This might have been anticipated; for the mere fact of many species of the same genus inhabiting any country, shows that there is something in the organic or inorganic conditions of that country favourable to the genus; and, consequently, we might have expected to have found in the larger genera or those including many species, a larger proportional number of dominant species.
But so many causes tend to obscure this result, that I am surprised that my tables show even a small majority on the side of the larger genera.
I will here allude to only two causes of obscurity.
Fresh-water and salt-loving plants generally have very wide ranges and are much diffused, but this seems to be connected with the nature of the stations inhabited by them, and has little or no relation to the size of the genera to which the species belong. Again, plants low in the scale of organisation are generally much more widely diffused than plants higher in the scale; and here again there is no close relation to the size of the genera.
The cause of lowly-organised plants ranging widely will be discussed in our chapter on Geographical Distribution.
From looking at species as only strongly marked and well-defined varieties, I was led to anticipate that the species of the larger genera in each country would oftener present varieties, than the species of the smaller genera; for wherever many closely related species (i.e., species of the same genus) have been formed, many varieties or incipient species ought, as a general rule, to be now forming.
Where many large trees grow, we expect to find saplings.
Where many species of a genus have been formed through variation, circumstances have been favourable for variation; and hence we might expect that the circumstances would generally be still favourable to variation.
|04 - Natural Selection||04-14 - Summary of Chapter||10||
If under changing conditions of life organic beings present individual differences in almost every part of their structure, and this cannot be disputed; if there be, owing to their geometrical rate of increase, a severe struggle for life at some age, season, or year, and this certainly cannot be disputed; then, considering the infinite complexity of the relations of all organic beings to each other and to their conditions of life, causing an infinite diversity in structure, constitution, and habits, to be advantageous to them, it would be a most extraordinary fact if no variations had ever occurred useful to each being's own welfare, in the same manner as so many variations have occurred useful to man.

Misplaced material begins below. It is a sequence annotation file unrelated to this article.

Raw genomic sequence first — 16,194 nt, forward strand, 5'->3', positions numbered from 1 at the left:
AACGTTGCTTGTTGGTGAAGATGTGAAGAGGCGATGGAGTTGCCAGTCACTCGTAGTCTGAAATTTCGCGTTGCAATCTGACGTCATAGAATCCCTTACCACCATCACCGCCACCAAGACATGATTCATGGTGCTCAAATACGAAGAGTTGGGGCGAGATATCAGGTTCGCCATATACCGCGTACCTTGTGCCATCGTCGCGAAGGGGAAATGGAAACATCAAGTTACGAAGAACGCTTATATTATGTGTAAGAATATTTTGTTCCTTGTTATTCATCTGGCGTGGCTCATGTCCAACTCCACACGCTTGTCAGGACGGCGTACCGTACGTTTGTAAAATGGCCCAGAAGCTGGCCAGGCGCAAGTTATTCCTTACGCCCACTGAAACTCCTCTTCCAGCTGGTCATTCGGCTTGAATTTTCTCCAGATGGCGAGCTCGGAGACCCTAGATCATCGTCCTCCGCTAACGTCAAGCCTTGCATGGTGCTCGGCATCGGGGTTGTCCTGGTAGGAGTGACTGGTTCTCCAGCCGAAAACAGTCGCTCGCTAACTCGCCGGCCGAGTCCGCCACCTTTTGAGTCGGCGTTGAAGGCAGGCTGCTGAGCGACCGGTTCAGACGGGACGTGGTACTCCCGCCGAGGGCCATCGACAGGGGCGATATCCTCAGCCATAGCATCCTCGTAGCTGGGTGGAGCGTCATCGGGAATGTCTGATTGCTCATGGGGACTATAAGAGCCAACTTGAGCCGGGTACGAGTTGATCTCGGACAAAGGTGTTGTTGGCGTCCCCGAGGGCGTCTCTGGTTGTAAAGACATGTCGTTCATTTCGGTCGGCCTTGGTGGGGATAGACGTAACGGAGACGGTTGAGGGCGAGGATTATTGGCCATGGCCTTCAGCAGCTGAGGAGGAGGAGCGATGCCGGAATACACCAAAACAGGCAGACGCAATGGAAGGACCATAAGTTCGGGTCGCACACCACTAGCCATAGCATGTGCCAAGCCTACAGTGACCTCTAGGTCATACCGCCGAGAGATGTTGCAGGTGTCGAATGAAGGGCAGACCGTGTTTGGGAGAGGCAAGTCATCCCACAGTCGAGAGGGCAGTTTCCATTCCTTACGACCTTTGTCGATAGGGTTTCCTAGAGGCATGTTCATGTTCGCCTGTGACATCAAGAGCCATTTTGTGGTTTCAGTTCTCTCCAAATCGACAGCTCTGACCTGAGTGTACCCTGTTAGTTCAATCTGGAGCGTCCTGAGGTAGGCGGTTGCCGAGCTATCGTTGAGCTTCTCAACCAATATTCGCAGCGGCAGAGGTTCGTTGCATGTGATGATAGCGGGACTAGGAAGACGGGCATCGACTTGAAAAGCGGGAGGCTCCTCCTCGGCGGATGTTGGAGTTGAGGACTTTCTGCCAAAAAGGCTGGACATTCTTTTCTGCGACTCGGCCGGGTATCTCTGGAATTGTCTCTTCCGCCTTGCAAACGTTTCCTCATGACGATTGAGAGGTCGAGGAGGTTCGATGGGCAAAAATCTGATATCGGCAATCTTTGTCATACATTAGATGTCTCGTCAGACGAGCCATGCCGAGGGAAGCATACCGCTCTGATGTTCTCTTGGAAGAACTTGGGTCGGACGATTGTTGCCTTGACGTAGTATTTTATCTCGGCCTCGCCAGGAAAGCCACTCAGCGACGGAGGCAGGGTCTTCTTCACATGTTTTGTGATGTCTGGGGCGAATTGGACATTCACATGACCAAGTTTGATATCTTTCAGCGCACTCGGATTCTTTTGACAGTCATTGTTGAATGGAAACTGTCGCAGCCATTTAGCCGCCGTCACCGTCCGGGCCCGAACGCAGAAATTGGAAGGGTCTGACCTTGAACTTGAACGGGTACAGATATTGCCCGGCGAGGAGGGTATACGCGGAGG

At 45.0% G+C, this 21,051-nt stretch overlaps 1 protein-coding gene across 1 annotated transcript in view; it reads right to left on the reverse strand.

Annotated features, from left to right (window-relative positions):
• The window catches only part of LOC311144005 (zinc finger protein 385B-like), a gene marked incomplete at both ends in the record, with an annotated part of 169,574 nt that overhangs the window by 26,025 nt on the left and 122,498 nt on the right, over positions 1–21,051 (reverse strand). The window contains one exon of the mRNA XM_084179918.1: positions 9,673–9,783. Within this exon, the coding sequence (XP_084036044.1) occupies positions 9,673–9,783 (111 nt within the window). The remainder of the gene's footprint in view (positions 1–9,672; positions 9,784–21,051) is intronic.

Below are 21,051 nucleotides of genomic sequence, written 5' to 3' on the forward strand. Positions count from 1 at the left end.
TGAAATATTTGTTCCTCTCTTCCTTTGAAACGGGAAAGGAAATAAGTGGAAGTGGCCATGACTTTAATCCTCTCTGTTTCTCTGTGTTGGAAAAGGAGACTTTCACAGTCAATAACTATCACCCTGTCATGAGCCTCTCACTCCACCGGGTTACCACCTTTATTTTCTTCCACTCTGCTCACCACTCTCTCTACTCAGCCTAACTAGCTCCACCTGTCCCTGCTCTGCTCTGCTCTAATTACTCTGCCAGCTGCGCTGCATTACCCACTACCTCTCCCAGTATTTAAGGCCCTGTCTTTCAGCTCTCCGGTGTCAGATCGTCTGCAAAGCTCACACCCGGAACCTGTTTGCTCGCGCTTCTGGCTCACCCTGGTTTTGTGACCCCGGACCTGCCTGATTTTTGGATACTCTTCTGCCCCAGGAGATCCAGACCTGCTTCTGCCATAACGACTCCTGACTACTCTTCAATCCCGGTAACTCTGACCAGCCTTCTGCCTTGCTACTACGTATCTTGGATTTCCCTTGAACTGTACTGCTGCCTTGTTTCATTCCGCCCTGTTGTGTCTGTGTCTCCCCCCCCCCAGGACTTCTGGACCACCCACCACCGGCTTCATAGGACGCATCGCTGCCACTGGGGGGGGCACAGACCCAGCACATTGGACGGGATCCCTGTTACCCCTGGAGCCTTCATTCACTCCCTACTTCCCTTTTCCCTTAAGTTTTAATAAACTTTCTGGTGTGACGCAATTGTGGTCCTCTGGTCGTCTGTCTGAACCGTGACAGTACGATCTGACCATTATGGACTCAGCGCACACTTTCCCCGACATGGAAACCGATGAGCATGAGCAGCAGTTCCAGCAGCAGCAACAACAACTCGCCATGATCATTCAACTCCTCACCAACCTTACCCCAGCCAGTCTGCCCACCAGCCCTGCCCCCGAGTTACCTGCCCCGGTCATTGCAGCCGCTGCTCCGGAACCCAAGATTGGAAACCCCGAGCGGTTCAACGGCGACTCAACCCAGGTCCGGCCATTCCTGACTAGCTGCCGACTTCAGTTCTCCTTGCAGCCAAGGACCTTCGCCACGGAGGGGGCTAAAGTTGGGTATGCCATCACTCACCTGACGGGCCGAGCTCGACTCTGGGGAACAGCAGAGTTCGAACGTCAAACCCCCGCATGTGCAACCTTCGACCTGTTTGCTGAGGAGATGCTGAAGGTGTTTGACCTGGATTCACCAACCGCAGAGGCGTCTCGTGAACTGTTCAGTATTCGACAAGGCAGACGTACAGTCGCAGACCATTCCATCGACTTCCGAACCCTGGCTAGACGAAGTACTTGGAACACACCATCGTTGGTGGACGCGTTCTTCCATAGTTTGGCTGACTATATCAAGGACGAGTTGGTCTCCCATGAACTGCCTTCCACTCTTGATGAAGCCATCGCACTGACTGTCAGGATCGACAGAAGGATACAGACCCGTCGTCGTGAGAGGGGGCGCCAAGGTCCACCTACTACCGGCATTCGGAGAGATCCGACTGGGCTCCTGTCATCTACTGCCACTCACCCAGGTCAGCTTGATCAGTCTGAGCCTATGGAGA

But if variations useful to any organic being ever do occur, assuredly individuals thus characterised will have the best chance of being preserved in the struggle for life; and from the strong principle of inheritance, these will tend to produce offspring similarly characterised.
This principle of preservation, or the survival of the fittest, I have called Natural Selection. It leads to the improvement of each creature in relation to its organic and inorganic conditions of life, and consequently, in most cases, to what must be regarded as an advance in organisation.
Nevertheless, low and simple forms will long endure if well fitted for their simple conditions of life. Natural selection, on the principle of qualities being inherited at corresponding ages, can modify the egg, seed, or young, as easily as the adult.
Amongst many animals, sexual selection will have given its aid to ordinary selection, by assuring to the most vigorous and best adapted males the greatest number of offspring.
Sexual selection will also give characters useful to the males alone, in their struggles or rivalry with other males; and these characters will be transmitted to one sex or to both sexes, according to the form of inheritance which prevails.